HatcherH surname names are big for girls, from Harper to Hadley to Harlow.  How ’bout this occupational surname pick for a son?

Thanks to Leslie for suggesting Hatcher as our Baby Name of the Day.

This name screams occupational surname name.  But what job did a Hatcher hold?

Based on English as we speak it today, I’d guess he collected eggs from chickens, or maybe hatched plans for … well, for something or other.

But no.  Because yet again, this name can’t be understood without delving into earlier forms of English.  In Old English, haecc meant gate. It became hacche in Middle English.

So a Hatcher was a gatekeeper, in the old school sense – manning an actual gate to an enclosed piece of land.  Toller and Latman carry similar meanings.

As surnames go, it’s fairly common.  Actress Teri Hatcher, Desperate Housewives alum, is among the best known bearers.

The surname has also made it to the map.  There’s a Hatcher Pass in Alaska, named after prospector Robert Hatcher.

But does the name have any history of use in the first spot?

Sort of.

In 2001, six boys received the name.  By 2013, that number was up to 20.

Back in 1924, playwright Hatcher Hughes was awarded the Pulitzer Prize for his 1922 work Hell-Bent for Heaven. It became a movie in 1926.

I thought Hatcher might be his given name – he’s from North Carolina, Southern enough to be part of that family-surnames-as-first-names culture.  Alas, no.  The North Carolina encyclopedia gives his first name as Harvey.  Which is deliciously daffy, actually, and doesn’t necessarily hurt the case for Hatcher as a given name.  (Also, Hatcher had a brother called Cicero!)

Despite the relative rarity of Hatcher today, he feels like a promising possibility for a boy.  Ends in ‘r’ names are stylish for both genders, with names like Harper and Asher leaping up the popularity charts.

Rhyming name Thatcher was given to just two dozen boys back in 2000.  But fast forward to 2013, and 199 boys were named Thatcher.  Catcher has even seen some use in recent years, probably thanks to 2003 rom com Down with Love.

But the real rising stars of the ends-with-r trend are Top 100 favorites like Carter, Hunter, and Parker.  Right behind them are Asher, Sawyer, Ryker, and Tucker.

Hatcher would fit right in with those names, but for now he’s nearly unknown.  That might be an opportunity for parents after a stands-out, fits-in choice.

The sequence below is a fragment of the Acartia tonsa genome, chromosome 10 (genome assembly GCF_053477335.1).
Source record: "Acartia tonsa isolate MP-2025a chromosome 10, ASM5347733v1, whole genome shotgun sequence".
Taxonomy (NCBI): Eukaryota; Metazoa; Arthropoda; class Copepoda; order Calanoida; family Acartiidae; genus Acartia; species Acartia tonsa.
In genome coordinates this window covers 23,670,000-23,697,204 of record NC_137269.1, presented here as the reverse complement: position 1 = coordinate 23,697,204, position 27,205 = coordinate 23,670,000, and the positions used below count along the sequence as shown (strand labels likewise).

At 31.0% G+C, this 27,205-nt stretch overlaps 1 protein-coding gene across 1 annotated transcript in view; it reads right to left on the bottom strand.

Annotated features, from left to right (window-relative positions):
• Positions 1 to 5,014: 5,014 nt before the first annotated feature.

Do you think Hatcher will catch on?  Which do you like better – Thatcher, Hatcher, or Catcher?

About Abby Sandel

Whether you're naming a baby, or just all about names, you've come to the right place! Appellation Mountain is a haven for lovers of obscure gems and enduring classics alike.

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What do you think?


  1. We just named our son Hatcher. It is a surname on my husbands side of the family. We often call him Hatch. We believe, and have been told, that this name has real swagger. It is very unique, yet has a common timbre. We love it!

  2. I personally love this name it was my great grandfather’s first name and now my sons first name I’ve heard some really stupid first names lately Hatcher May be a unusual name but it sounds a lot better then what some people are choosing just because they want to be the only parents who choose it yeah right I am happy my son is named after his great great grandpa wouldn’t change his name for the world!

    1. It’s a lovely name to have on your family tree, cjb! How nice that you were able to pass it down.

  3. Absolutely ugly. Beyond a pastiche of the somebody-unrelated-to-me’s-surname-as-a-first-name trend. When there are so many bona fide first names out there why give any girl (or boy for that matter) this scratchy-sounding surname monstrosity? For a girl it’s particularly terrible – seems to suggest a fecund over-productivity in store for her, like some poor battery hen.
    Why burden a kid with somebody else’s occupational surname? I just don’t get it.

    1. Whoa! How did I not see this comment earlier? Jonquil, occupational surnames have a long history of use, and drawing a bright line around “bona fide” first names is a lot more difficult than you suggest. Creativity in naming is a good thing, and if Hatcher were, say, my grandmother’s maiden name, I’d certainly consider bestowing it on a son or a daughter.

  4. I can’t believe I’ve never thought of Hatcher before! I’ve run into Thatcher and Catcher, but Hatcher seems to work better than either of them do. What a great suggestion!